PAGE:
Championing a world-beating Climate Change Act was always going to be the easy part.

When the Scottish Government hailed its ambitious new greenhouse gas emissions legislation in 2009, it signalled a fervent desire to make Scotland an exemplar to the world.

Meeting its targets was always going to be much harder, however, and take all of the Scottish Government's collective resolve to achieve in the face of hostile economic circumstances. Just how hard was revealed last October when it emerged that the very first target under the Act, for 2010, had been missed.

Significant progress has been made in increasing the proportion of Scotland's energy needs derived from renewables, but that is only part of the equation when it comes to cutting emissions. Everyday energy use in homes and offices must also be driven down. Ministers' watering down of their ambitious but much-needed energy conservation standards for new buildings, therefore, gives serious cause for concern.

The delayed implementation and weakening of those standards is intended to ease the burden on the construction sector, one of the main casualties of the unforeseen banking crash and subsequent recession. It is clear that the move is having unintended consequences for another sector, the energy conservation industry. Andrew Warren, director of the Association for the Conservation of Energy, warns of "severe and damaging" impacts caused by ministers having gone back on what the industry believed to be a firm commitment to tougher standards.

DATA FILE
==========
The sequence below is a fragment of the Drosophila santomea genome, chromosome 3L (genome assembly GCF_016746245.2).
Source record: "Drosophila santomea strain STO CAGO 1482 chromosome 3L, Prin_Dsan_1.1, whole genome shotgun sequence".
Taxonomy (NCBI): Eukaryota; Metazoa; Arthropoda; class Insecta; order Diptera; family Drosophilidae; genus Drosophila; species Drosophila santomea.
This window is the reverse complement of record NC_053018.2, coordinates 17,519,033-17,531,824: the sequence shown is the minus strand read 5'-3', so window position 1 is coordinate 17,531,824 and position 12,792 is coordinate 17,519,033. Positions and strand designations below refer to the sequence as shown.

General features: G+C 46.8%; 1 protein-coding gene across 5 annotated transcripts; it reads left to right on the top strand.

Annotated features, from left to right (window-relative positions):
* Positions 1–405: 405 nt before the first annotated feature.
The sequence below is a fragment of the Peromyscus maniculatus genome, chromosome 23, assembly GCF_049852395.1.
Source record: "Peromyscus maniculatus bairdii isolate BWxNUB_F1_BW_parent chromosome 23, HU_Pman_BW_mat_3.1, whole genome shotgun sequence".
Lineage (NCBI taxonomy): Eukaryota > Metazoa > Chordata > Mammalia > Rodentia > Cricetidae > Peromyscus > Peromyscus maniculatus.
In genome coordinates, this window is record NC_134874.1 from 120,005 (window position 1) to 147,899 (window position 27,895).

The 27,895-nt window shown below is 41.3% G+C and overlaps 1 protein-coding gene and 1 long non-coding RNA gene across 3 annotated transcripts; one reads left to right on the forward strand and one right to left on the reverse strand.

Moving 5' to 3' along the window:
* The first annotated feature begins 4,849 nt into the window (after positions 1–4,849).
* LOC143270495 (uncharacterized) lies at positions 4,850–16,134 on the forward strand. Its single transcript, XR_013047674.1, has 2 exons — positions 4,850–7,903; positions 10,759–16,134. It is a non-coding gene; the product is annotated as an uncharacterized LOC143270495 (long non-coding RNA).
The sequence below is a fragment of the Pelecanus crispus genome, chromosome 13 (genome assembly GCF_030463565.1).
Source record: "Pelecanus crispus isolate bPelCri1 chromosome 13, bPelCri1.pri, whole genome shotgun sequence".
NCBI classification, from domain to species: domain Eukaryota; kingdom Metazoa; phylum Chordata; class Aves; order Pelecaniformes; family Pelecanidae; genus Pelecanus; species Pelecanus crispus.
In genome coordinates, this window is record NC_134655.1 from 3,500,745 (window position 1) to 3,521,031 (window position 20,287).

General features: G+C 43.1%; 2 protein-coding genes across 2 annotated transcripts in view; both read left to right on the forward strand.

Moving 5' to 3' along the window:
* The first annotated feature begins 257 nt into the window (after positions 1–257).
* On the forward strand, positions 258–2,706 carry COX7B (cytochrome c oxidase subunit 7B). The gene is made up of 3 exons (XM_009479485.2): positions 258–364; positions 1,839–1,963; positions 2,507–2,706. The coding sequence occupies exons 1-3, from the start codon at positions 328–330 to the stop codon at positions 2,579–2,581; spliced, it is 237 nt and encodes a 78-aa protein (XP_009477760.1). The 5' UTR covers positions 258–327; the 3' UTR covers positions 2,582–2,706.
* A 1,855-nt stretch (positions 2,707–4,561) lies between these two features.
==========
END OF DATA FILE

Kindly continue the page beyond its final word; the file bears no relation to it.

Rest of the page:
Employers in the sector are understandably alarmed at the prospect that those already diluted standards could be watered down even further. Having raised investment on the basis that there will be a buoyant market for their products and services driven by tough new regulations, they fear for the future, for jobs, investment and exports.

Prospective house buyers, meanwhile, are also likely to be disappointed to hear that new buildings will have less stringent energy conservation standards; given the rising cost of energy, that means higher living costs for them.

Meeting Scotland's greenhouse gas emissions reduction targets will only become tougher in the face of this compromise. Ensuring thousands of new homes and offices are constructed to the higher standards could reap dividends for years to come in terms of lowering carbon emissions and reducing fuel poverty. Retrofitting further insulation to existing buildings is possible, of course, but the cost of doing so could deter future owners from making the improvements.

The Scottish Government signed off on its Climate Change Act fully aware of the uphill struggle it would face in achieving its targets but was determined to meet that challenge. Having missed its first target, it cannot afford to miss another without calling into question the depth of its commitment.

WWF Scotland has been calling for years for minimum energy performance standards to be introduced in homes to tackle energy loss and fuel poverty in existing as well as new houses. Measures such as this are essential if Scotland's Climate Change Act is to lead the world in fact where it has already inspired with words.